The private interest factors are: "(1) the relative ease of access to sources of proof; (2) the availability of compulsory process to secure the attendance of witnesses; (3) the cost of attendance for willing witnesses; and (4) all other practical problems that make trial of a case easy, expeditious and inexpensive." The public interest factors are: "(1) the administrative difficulties flowing from court congestion; (2) the local interest in having localized interests decided at home; (3) the familiarity of the forum with the law that will govern the case; and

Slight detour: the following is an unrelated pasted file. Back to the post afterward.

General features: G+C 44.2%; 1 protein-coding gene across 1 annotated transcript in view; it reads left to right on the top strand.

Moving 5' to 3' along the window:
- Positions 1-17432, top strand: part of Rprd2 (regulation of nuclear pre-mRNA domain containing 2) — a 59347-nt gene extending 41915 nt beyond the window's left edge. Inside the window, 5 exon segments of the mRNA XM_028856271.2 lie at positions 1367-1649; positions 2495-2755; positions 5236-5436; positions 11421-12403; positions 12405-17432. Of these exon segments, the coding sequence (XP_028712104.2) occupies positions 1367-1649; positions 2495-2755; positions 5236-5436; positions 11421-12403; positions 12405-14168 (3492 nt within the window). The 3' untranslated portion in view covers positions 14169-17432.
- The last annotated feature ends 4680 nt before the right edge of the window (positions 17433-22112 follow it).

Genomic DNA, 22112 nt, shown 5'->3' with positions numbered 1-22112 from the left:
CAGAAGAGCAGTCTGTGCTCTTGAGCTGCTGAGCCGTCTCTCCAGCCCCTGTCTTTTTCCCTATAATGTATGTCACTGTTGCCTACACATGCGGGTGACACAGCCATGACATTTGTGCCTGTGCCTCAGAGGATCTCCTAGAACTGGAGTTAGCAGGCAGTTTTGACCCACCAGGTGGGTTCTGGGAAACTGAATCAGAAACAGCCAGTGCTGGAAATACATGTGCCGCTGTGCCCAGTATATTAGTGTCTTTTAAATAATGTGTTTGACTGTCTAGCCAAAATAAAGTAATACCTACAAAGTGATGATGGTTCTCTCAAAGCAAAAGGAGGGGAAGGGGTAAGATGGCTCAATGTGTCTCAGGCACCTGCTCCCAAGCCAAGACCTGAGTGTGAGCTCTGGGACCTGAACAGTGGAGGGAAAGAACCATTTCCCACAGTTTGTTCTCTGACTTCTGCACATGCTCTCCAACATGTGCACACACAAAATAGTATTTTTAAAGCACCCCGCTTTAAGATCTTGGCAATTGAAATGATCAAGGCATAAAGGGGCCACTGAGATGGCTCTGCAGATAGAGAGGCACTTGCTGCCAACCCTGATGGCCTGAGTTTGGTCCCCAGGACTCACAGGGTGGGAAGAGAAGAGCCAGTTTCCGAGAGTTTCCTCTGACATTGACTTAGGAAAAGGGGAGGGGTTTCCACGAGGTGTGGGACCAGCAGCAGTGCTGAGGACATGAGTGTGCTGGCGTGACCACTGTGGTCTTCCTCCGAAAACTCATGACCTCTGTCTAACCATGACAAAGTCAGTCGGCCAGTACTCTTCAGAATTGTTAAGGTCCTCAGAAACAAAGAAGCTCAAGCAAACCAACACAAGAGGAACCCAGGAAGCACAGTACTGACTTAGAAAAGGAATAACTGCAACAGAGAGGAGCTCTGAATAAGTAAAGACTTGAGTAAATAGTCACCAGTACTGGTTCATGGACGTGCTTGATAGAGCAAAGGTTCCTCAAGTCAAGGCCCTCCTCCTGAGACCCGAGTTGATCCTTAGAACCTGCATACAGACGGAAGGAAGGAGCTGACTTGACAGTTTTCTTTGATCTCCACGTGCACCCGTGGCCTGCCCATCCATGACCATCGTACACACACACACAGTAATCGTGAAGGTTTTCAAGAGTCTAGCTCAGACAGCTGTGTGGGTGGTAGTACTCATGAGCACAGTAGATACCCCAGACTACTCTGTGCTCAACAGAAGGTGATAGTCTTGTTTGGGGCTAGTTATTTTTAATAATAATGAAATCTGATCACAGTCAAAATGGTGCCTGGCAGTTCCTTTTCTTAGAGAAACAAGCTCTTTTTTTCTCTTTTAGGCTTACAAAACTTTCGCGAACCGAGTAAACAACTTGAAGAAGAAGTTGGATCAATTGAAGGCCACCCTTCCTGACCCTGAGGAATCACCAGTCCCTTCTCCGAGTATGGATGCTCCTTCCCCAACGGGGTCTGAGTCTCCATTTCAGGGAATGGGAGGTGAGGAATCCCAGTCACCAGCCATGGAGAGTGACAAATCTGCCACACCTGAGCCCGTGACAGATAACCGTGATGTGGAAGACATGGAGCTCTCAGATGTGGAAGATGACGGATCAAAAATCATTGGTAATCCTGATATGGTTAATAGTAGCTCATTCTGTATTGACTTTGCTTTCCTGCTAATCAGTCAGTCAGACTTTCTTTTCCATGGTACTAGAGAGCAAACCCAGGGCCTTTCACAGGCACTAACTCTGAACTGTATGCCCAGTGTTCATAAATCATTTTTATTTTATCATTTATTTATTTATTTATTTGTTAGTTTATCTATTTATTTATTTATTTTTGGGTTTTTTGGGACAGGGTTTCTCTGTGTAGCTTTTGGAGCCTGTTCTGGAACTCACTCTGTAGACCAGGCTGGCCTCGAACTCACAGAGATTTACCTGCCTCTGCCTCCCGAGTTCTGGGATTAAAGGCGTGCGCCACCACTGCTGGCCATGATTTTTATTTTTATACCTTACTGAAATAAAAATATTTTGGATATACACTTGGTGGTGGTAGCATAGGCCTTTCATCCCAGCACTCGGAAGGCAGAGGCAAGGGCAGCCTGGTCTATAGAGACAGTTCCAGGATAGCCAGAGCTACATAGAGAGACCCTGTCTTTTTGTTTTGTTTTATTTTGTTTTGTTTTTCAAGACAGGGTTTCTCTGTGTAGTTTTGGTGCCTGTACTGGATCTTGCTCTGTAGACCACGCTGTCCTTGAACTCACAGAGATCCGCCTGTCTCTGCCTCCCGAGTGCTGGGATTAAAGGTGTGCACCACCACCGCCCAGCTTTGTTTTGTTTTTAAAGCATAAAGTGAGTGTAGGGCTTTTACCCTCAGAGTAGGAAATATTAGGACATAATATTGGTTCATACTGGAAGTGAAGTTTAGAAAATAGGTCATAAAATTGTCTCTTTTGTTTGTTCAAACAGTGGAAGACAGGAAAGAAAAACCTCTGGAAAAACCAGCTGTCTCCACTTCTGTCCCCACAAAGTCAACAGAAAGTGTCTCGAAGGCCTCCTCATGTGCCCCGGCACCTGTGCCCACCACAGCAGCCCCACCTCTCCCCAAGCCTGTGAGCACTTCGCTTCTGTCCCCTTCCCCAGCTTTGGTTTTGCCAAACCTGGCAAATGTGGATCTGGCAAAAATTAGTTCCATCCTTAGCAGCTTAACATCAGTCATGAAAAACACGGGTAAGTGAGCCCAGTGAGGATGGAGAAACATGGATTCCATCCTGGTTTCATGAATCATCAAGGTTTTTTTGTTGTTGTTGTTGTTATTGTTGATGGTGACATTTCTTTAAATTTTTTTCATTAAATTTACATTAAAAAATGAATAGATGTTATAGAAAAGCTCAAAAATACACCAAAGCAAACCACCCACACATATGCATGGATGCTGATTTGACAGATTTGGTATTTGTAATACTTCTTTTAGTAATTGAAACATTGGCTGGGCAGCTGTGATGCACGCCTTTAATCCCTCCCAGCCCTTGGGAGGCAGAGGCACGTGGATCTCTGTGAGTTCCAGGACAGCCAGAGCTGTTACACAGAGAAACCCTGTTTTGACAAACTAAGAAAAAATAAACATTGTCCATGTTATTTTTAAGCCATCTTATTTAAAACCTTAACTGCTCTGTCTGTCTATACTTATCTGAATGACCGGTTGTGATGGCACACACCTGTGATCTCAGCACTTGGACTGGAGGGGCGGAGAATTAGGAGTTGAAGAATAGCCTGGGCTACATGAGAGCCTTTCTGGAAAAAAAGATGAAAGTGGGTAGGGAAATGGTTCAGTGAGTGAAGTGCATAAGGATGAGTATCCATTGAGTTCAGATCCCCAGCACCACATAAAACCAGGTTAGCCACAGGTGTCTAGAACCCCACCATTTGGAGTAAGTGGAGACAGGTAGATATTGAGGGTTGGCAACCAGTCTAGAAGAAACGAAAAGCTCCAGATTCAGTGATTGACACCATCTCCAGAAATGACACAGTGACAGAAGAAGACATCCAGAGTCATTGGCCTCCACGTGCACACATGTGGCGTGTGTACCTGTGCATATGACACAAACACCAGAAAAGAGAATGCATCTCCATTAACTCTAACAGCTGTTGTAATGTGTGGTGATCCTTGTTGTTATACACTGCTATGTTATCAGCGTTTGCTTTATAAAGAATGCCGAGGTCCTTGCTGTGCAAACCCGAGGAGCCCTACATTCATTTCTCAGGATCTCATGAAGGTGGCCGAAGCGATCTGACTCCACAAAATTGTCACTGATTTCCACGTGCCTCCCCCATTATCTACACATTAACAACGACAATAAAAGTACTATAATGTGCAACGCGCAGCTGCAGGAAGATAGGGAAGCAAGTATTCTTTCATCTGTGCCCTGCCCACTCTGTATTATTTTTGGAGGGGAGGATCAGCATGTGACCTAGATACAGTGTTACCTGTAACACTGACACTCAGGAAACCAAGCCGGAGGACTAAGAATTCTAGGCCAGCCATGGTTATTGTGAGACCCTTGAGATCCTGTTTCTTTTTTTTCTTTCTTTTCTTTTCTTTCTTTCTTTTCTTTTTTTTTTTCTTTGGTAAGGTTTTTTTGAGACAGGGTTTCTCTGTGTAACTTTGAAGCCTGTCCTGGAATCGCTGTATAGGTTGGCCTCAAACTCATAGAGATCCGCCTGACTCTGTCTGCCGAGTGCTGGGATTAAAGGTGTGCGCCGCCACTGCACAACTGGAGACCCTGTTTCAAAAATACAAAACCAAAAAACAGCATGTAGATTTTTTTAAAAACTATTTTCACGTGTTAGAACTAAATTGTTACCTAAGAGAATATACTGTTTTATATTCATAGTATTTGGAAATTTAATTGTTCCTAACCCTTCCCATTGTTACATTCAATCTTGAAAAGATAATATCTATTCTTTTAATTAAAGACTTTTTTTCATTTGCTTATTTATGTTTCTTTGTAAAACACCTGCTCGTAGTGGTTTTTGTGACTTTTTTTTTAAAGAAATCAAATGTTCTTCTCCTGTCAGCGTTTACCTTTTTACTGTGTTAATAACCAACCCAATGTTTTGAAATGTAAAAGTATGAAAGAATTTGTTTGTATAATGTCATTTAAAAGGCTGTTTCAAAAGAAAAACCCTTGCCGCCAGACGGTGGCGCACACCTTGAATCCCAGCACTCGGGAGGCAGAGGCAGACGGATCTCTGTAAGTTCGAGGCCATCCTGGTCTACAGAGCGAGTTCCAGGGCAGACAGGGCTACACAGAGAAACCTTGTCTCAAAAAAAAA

(4) the avoidance of unnecessary problems of conflict of laws [or in] the application of foreign law."

Id. (citing In re Volkswagen AG, 371 F.3d 201, 203 (5th Cir. 2004); Piper Aircraft Co. v. Reyno, 454 U.S. 235, 241 n.6 (1981)). These factors weigh against transfer.

All of the private interest factors concern the relative abilities of the transferor court and proposed transferee court to try the case in an "easy, expeditious and inexpensive" manner. Id. But this case involves a coverage determination under the policy, and both sides appear to agree that the issue can be decided on the summary-judgment record. Thus, no witnesses will be required to testify, and all relevant documents are already in the record. The private-interest factors do not support transfer.